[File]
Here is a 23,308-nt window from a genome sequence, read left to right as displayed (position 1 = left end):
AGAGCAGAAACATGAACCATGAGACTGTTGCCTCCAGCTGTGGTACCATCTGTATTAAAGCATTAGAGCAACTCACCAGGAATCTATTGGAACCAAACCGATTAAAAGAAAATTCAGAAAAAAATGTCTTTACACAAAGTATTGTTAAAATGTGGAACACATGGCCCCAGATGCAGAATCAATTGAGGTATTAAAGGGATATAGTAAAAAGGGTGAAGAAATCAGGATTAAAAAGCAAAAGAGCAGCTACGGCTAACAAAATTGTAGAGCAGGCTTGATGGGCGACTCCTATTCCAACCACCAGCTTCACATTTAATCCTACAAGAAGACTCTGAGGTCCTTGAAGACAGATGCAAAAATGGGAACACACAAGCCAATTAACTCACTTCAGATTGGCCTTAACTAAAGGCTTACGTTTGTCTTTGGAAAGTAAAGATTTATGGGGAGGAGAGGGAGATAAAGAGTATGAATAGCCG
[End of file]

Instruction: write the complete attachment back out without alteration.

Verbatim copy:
Here is a 23,308-nt window from a genome sequence, read left to right as displayed (position 1 = left end):
AGAGCAGAAACATGAACCATGAGACTGTTGCCTCCAGCTGTGGTACCATCTGTATTAAAGCATTAGAGCAACTCACCAGGAATCTATTGGAACCAAACCGATTAAAAGAAAATTCAGAAAAAAATGTCTTTACACAAAGTATTGTTAAAATGTGGAACACATGGCCCCAGATGCAGAATCAATTGAGGTATTAAAGGGATATAGTAAAAAGGGTGAAGAAATCAGGATTAAAAAGCAAAAGAGCAGCTACGGCTAACAAAATTGTAGAGCAGGCTTGATGGGCGACTCCTATTCCAACCACCAGCTTCACATTTAATCCTACAAGAAGACTCTGAGGTCCTTGAAGACAGATGCAAAAATGGGAACACACAAGCCAATTAACTCACTTCAGATTGGCCTTAACTAAAGGCTTACGTTTGTCTTTGGAAAGTAAAGATTTATGGGGAGGAGAGGGAGATAAAGAGTATGAATAGCCG